Congress Gets Health Breach Update

7.9 Million Affected by Nearly 31,000 Incidents in 2009-2010
Congress Gets Health Breach Update
Nearly 7.9 million Americans were affected by almost 30,800 health information breaches between September 2009, when a federal healthcare breach notification rule took effect, and the end of 2010, according to a new report to Congress.

The report from the Department of Health and Human Services' Office for Civil Rights shows about 7.8 million individuals were affected by 252 major breaches (incidents affecting 500 or more). In addition, about 62,000 individuals were affected by 30,521 smaller incidents.

OCR reveals in the report that it has closed its investigation of only about 30 percent of the larger incidents, confirming that corrective action is complete.

The office regularly updates a list of major healthcare information breaches on its website. That "wall of shame" now shows 314 major breaches from September 2009 to July 2011, affecting a total of almost 11.7 million individuals.

Under the HITECH Act, enacted in early 2009 as part of the economic stimulus package, OCR was required to provide Congress with annual updates about breach reports it receives as a result of the HITECH-mandated breach notification rule. This week's report, however, is the first OCR has submitted to Congress.

Under the breach notification rule, organizations must report larger breaches to OCR within 60 days; smaller breaches can be reported to the office annually. Breaches of all sizes must be reported to the individuals affected within 60 days. But incidents involving information that has been encrypted using a specific standard, however, do not have to be reported.

Most Investigations Continuing

OCR investigates all breach incidents affecting 500 or more individuals. In its report to Congress, OCR reveals that it has closed its investigation of only about 76 of the 252 major breaches reported in 2009 and 2010 after determining the organization had taken corrective action to address "the underlying cause of the breach so as to avoid future incidents and mitigated any potential harm to affected individuals." In the remaining cases, OCR is continuing to work with the organizations to ensure appropriate corrective action is taken.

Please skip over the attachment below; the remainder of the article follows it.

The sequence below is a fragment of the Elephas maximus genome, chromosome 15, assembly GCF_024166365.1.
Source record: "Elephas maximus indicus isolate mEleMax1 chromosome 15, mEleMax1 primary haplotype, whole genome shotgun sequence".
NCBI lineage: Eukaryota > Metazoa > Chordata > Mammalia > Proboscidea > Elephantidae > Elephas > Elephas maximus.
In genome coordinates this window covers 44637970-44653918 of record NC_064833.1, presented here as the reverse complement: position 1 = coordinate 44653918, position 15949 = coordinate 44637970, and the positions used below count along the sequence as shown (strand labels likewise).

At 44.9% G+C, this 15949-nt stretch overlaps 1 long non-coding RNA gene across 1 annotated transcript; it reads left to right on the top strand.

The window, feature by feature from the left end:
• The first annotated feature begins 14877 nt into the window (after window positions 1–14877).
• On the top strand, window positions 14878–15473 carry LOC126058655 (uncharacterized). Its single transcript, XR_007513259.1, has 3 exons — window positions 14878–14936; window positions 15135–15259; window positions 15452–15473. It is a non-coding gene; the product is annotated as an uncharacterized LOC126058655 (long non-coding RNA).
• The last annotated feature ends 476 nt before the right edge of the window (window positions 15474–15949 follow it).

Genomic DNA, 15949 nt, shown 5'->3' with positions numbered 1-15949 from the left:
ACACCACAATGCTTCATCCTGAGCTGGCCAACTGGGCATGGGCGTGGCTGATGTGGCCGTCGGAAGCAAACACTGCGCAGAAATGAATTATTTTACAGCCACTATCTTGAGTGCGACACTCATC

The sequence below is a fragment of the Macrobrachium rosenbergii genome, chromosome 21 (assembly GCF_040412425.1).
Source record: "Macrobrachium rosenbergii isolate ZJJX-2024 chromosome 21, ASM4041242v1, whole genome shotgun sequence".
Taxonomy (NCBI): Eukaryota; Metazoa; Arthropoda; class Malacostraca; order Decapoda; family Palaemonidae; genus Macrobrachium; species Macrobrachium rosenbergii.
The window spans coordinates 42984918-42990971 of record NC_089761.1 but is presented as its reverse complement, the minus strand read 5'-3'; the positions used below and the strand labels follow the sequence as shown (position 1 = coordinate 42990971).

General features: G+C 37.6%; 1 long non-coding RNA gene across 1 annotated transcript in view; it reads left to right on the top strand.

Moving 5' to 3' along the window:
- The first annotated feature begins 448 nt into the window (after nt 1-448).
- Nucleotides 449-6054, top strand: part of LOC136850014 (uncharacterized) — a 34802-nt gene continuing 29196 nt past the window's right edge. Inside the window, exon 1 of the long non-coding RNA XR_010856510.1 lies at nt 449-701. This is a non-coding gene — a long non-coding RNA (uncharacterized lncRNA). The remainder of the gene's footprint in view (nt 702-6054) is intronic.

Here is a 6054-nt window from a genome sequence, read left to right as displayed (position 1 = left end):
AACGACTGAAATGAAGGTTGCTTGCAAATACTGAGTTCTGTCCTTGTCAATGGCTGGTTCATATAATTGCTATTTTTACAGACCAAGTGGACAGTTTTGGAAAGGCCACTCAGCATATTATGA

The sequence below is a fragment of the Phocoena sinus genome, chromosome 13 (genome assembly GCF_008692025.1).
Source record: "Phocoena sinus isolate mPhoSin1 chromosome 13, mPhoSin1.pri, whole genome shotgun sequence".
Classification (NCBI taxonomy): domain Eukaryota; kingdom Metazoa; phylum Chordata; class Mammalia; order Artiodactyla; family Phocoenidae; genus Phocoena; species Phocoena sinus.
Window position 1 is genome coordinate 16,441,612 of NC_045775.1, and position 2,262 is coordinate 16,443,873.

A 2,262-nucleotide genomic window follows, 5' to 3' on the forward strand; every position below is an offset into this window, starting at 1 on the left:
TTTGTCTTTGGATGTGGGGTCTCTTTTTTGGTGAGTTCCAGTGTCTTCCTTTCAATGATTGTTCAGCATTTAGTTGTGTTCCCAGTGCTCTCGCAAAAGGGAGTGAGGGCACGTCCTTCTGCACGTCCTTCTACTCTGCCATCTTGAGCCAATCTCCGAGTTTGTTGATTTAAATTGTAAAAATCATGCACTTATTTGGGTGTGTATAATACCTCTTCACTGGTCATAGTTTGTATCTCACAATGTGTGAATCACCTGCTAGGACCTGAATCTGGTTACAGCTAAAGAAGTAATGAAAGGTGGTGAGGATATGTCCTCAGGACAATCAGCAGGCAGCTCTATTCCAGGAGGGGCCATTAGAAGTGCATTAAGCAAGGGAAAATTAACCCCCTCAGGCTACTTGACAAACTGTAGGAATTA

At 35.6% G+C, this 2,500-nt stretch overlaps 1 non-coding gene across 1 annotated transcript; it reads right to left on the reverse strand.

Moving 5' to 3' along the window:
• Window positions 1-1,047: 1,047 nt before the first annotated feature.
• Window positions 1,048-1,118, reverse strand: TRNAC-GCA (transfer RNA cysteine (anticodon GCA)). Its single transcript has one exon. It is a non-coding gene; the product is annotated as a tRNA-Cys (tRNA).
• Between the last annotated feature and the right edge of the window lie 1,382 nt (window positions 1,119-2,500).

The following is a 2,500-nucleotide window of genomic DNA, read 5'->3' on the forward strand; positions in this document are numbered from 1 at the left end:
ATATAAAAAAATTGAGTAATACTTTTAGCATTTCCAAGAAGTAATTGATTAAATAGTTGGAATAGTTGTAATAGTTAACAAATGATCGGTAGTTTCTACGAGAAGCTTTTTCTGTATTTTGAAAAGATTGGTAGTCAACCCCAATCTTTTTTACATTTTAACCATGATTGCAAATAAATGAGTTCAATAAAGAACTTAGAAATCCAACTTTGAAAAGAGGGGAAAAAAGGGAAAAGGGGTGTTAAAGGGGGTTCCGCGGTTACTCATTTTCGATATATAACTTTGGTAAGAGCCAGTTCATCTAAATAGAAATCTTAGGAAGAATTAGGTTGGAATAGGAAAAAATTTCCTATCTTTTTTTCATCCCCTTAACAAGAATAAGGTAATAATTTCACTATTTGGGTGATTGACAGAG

The most common remedial action taken in the wake of a major breach, according to OCR, has been revising policies and procedures. Other common steps have been improving physical security, providing additional training to workforce members, and providing free credit monitoring to those affected. Also, for the 131 breaches that involved the theft or loss of electronic information, "about 50 percent of the reports indicated that encryption technologies were being implemented as a remedial step to avoid future breaches," the report states.

Breach Incident Details

Because statistics about larger incidents have been readily available on the OCR website, the report to Congress contains few new details. It confirms that most common causes of larger breaches have been the theft or loss of electronic information or paper records.

But the report reveals for the first time the nature of the smaller incidents. "The majority of small breach reports in 2009 and 2010 involved misdirected communications and affected just one individual each," according to the report. "Often, a clinical or claims record of one individual was mistakenly mailed or faxed to another individual. In other instances, test results were sent to the wrong patient, files were attached to the wrong patient record, e-mails were sent to the wrong address and member ID cards were mailed to the wrong individuals."

In response to these smaller incidents, organizations generally took such actions as fixing glitches in software that incorrectly compiled lists of patient names and contact information, revising policies and procedures or training employees who handled protected health information.


About the Author

Howard Anderson

Howard Anderson

News Editor, ISMG

Howard J. Anderson is news editor of Information Security Media Group and was founding editor of HealthcareInfoSecurity and DataBreachToday. He has more than 34 years of journalism experience, with a focus on healthcare information technology issues. Before launching HealthcareInfoSecurity, he served as founding editor of Health Data Management magazine, where he worked for 17 years, and he served in leadership roles at several other healthcare magazines and newspapers.




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